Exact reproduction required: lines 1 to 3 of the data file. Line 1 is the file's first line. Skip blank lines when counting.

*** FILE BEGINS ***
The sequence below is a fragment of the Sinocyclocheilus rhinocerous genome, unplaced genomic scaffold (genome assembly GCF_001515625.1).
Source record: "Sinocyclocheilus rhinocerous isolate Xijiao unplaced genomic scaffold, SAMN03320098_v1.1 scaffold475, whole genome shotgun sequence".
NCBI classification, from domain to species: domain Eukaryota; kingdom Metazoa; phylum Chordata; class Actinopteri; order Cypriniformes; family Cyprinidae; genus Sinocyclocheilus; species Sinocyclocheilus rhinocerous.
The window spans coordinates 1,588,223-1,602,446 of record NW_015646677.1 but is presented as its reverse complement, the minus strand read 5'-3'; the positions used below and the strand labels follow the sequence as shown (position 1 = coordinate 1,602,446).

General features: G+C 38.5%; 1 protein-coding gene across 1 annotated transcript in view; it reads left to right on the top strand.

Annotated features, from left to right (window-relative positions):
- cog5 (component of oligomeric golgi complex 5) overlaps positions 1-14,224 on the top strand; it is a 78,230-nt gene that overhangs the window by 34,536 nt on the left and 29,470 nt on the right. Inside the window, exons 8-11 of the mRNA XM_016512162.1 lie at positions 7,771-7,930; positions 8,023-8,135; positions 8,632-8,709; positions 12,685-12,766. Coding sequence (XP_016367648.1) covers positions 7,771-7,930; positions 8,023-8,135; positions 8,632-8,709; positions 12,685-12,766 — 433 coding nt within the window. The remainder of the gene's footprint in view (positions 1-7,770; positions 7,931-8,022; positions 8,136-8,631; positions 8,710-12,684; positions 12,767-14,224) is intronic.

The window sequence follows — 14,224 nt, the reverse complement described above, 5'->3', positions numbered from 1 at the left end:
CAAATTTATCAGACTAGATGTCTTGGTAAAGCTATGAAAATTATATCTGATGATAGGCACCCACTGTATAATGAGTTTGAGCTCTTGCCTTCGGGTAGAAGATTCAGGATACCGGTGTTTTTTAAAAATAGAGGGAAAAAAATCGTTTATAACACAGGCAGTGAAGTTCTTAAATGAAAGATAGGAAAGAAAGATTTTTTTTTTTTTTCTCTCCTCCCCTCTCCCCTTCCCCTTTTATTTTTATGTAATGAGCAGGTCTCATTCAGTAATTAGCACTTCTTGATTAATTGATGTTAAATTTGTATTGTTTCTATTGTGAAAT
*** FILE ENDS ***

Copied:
The sequence below is a fragment of the Sinocyclocheilus rhinocerous genome, unplaced genomic scaffold (genome assembly GCF_001515625.1).
Source record: "Sinocyclocheilus rhinocerous isolate Xijiao unplaced genomic scaffold, SAMN03320098_v1.1 scaffold475, whole genome shotgun sequence".
NCBI classification, from domain to species: domain Eukaryota; kingdom Metazoa; phylum Chordata; class Actinopteri; order Cypriniformes; family Cyprinidae; genus Sinocyclocheilus; species Sinocyclocheilus rhinocerous.